It's been over a month since we last had any new information regarding the hybrid Mustang, but on January 24th, 2019, Ford filed an interesting looking patent. Like most people, we'd assumed that when Ford said that this Mustang would provide V8 power they meant that the horsepower that this vehicle would be capable of would be roughly equivalent to the output of an equivalent V8 engine. Apparently, Ford meant an actual V8. But a V8 with hybrid components providing additional power.
The patent is dense, but in it are engine diagrams and an explanation of how this hybrid might also provide all-wheel drive. This would help shine a new light on the AWD Mustang rumors we've been hearing for almost exactly as long as we've been hearing about the hybrid Mustang. On page 2 of the patent in the "Detailed Description" section, Ford begins with "The following description relates to systems and methods for an all-wheel-drive system of a hybrid electric vehicle, such as the hybrid electric vehicle shown above."
In short, this might be it. The rest of the patent goes on to describe the potential for two electric motors, one for each front wheel, and how the electric machine may gain power through braking (like most hybrids). The full hybrid Mustang patent is worth dissecting, whether you're pumped about a hybrid Mustang, interested in how to make a V8 even more ridiculous, or just really into engines.
It turns out that our suspicions were correct, to a degree. Ford's first mass-market electric vehicle is the all-new 2021 Ford Mustang Mach-E, a small crossover that is, in fact, wearing pony badges! Check out our news hub for all the latest as we learn more about this exciting new car.
Mach-E Early Rumors
Is it possible that the name of Ford's electric crossover has been discovered? Thanks to a trademark filing...maybe!
On November 26, a law firm filed official trademark paperwork with the United States Patent and Trademark Office (USPTO). The names they were "reserving?" The "Mach E" and "Mach-E." The only thing we know for sure is that the category the names were filed under relates exclusively to "motor vehicles."
It's hard to imagine what else the Mach E could be if not Ford's much anticipated Mustang Hybrid, but Ford's playing this one pretty close to the chest. They faced harsh criticism from fans when it appeared that the "Mach 1" nameplate would be assigned to the hybrid, and Ford backed off quickly. Ford guaranteed earlier this year that the Mach 1 nameplate would absolutely not be attached to the electric crossover. To be fair, they didn't say anything about whether or not Mach-E was off limits though.
The Drive contacted a Ford representative about the matter and all they would say was that "Trademark applications are intended to protect new ideas but aren't necessarily an indication of new business or product plans."
Will the Mach E name be different enough from Mach 1 to appease Mustang enthusiasts? Time will tell!
Bryan Cranston’s Future is Built Advertisement (Oct 19, 2018)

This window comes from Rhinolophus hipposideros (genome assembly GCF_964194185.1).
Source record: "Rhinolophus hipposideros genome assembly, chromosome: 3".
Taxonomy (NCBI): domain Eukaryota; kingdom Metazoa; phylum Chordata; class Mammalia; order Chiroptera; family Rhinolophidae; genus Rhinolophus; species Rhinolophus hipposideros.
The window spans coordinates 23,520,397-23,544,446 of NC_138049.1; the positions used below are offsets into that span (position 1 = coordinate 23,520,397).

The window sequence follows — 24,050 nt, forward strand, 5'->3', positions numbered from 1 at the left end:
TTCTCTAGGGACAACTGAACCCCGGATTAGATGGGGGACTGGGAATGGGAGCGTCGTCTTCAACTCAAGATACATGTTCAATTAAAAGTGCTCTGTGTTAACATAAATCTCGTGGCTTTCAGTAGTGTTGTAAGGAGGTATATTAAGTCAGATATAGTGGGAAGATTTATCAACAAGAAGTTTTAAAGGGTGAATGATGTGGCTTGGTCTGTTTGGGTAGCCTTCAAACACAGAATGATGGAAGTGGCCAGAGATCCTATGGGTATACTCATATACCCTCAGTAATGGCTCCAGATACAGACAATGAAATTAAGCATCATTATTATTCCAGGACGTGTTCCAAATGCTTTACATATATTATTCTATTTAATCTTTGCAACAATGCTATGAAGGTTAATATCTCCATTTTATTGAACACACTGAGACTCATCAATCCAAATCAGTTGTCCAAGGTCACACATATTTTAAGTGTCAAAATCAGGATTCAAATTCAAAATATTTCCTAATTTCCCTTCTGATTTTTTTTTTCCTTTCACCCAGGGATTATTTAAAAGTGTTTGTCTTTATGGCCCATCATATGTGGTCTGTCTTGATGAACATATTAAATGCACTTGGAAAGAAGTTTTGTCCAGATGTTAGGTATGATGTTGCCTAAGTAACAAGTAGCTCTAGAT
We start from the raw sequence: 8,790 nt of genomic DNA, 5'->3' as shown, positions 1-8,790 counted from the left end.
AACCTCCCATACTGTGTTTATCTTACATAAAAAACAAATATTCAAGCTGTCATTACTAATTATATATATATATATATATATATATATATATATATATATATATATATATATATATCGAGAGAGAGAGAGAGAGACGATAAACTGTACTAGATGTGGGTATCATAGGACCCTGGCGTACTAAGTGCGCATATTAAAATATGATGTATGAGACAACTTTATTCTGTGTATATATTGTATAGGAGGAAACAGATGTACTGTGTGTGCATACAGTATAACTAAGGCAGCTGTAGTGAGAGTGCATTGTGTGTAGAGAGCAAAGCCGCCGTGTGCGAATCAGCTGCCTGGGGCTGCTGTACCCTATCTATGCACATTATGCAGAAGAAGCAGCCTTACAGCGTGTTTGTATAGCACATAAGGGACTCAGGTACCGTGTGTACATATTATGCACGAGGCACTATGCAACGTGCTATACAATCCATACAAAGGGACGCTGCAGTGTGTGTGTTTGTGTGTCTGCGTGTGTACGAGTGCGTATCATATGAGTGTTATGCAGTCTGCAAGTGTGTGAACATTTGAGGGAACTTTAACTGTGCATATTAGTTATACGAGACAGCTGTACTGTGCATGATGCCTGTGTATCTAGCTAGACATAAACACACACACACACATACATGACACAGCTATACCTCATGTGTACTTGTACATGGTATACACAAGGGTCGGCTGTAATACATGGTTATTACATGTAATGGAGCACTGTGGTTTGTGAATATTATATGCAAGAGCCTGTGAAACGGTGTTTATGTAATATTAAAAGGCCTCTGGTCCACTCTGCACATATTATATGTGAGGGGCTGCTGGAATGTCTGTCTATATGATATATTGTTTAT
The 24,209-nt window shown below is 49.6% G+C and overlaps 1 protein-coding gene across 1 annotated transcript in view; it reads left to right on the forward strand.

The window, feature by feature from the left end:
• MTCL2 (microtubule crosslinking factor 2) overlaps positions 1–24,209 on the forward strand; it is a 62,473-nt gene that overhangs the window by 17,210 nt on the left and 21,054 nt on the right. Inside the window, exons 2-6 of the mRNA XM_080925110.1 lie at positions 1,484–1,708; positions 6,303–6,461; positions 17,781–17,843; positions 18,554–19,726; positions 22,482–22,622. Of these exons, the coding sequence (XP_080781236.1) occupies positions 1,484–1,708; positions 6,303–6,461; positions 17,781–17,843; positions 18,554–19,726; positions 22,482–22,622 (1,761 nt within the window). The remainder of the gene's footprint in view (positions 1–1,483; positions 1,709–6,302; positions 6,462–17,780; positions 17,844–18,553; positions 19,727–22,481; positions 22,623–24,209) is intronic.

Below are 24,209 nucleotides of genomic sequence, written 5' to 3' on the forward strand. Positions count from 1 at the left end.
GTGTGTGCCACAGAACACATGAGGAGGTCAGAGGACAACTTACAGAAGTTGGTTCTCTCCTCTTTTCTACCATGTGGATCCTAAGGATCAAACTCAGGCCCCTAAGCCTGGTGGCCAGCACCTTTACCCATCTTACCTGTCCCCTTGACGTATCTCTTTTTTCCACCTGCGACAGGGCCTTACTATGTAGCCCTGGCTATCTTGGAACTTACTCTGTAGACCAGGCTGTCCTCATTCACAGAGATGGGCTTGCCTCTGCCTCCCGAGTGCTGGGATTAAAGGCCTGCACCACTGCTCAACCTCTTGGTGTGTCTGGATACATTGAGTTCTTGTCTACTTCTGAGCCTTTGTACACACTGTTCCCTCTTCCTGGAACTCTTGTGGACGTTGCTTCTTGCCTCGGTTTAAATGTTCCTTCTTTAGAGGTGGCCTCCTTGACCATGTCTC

Though it hasn’t been confirmed that the all-black Mustang shown in Bryan Cranston’s ( Breaking Bad and Malcom in the Middle) ad is the new Ford Hybrid, eager fans have found an assortment of clues that indicate that yes, this is the hybrid Mustang.
The bright blue Mustang emblem is the only spot of color on the otherwise blacked-out Mustang. Blue has been Ford’s color of choice for all their promotional materials featuring the “electrification” of their vehicles.
Some believe that this Mustang’s simplified fascia and lack of a proper grill actually indicate that it’s the (much more rumored, much less confirmed) electric Mustang. But it seems unlikely that Ford would promote an electric Mustang before the hybrid is released.
Hopefully, this ad puts some of the die-hard enthusiast’s lingering fears to bed. The lines of this Mustang are as gorgeous and powerful as the gasoline-powered version, and the engine we’re shown before the blue Mustang light is a V8.
All a Ford representative has offered is that this image is a “glimpse of the future. We are excited to show you more at the right time.”
Hopefully the right time is approaching soon, Ford has been impressively tight-lipped about what’s in store for the next generation of Mustang and with this level of secrecy, you just hope the payoff is worth it.
The hybrid Mustang was first announced in January 2017, nearly two years ago, and as we near 2020 hopefully more rumors will start to leak in soon.
We do have more details on the 2020 Shelby GT500 which can hopefully give us some clues as to the appearance of the hybrid Mustang as well.
Ford’s Police Interceptor Testing (Oct 4, 2018)
Though not a Mustang update per se, Ford’s Police Interceptor is running a V8 hybrid engine and the SUV is capable of reaching 150 mph. The Interceptor went up against other vehicles frequently purchased by police departments, and it bested all of them.
The other vehicles were the Dodge Charger, the Chevy Tahoe, the Dodge Durango, the Ford F-150, and the Ford Fusion Hybrid.
This has improved a lot of skeptics’ views of Ford’s initial claims that the hybrid Mustang would be more powerful than a V8.
S650 Launch Pushed Back (August 27, 2018)
The seventh generation of Mustang has been pushed back to 2021, but the hybrid Mustang is on pace to be launched in 2020.
Though the pushback of the next generation of Mustang is obviously a disappointment to hardcore fans, it disperses the much worse rumors that the seventh generation of Mustang would either be pushed back to 2023 or else be axed along with the rest of Ford’s sedans.
Thankfully, the Mustang’s future seems assured, with Ford executives referring to the Mustang as the “heart and soul” of Ford.
The first hybrid Mustang will be part of the S550 Mustang platform.
As if Ford executives anticipated that Mustang enthusiasts might be disappointed by the delay, they threw two juicy tidbits of information into the press release.
First, the next generation of Mustang will not be restricted to a rear-wheel-drive platform, giving the AWD Mustang rumors some legs.
Also, the electric crossover will absolutely not be called the Mach 1, an announcement that allows Mustang fans to all sleep a little easier, knowing that the Mach 1 nameplate will stay reserved.
First Announcement of Hybrid Mustang (January 13, 2017)
The S650 generational platform changeover is a great opportunity to offer new surprises and capture the attention of new Mustang enthusiasts.
During the North America International Auto Show, Raj Nair shared a few details about the future hybrid Mustang.
Mr. Nair was the first to promise that the Mustang would have the performance of a V8 and more low-end torque.
Perhaps most promisingly though, Nair promised that the hybrid Mustang would be a “very, very fun hybrid to drive,” demonstrating that he understands exactly what attracts people to the Mustang in the first place: The sheer fun of driving one. Essentially, this Mustang is going to be closer to the Porsche 918 than to the Prius.
Sources: Free Patents Online | Cnet | Ford | Motor Trend | Slashgear | Mustang 6G | The Drive | Image Credit: Free Patents Online